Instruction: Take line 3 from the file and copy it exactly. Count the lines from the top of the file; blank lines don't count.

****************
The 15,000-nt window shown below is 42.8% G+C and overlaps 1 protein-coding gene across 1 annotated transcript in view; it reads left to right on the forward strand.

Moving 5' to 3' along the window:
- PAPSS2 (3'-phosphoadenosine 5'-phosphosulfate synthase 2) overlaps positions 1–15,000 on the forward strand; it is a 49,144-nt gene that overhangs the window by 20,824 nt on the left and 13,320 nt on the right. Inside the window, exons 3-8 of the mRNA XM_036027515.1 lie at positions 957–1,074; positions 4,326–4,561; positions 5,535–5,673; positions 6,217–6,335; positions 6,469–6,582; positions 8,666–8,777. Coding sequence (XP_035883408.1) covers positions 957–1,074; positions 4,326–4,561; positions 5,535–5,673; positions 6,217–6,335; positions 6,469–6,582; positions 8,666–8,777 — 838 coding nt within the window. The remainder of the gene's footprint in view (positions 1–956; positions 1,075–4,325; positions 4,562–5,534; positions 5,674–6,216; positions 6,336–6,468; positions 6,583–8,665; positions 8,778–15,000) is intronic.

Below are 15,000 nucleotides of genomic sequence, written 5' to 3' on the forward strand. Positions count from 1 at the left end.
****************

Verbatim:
- PAPSS2 (3'-phosphoadenosine 5'-phosphosulfate synthase 2) overlaps positions 1–15,000 on the forward strand; it is a 49,144-nt gene that overhangs the window by 20,824 nt on the left and 13,320 nt on the right. Inside the window, exons 3-8 of the mRNA XM_036027515.1 lie at positions 957–1,074; positions 4,326–4,561; positions 5,535–5,673; positions 6,217–6,335; positions 6,469–6,582; positions 8,666–8,777. Coding sequence (XP_035883408.1) covers positions 957–1,074; positions 4,326–4,561; positions 5,535–5,673; positions 6,217–6,335; positions 6,469–6,582; positions 8,666–8,777 — 838 coding nt within the window. The remainder of the gene's footprint in view (positions 1–956; positions 1,075–4,325; positions 4,562–5,534; positions 5,674–6,216; positions 6,336–6,468; positions 6,583–8,665; positions 8,778–15,000) is intronic.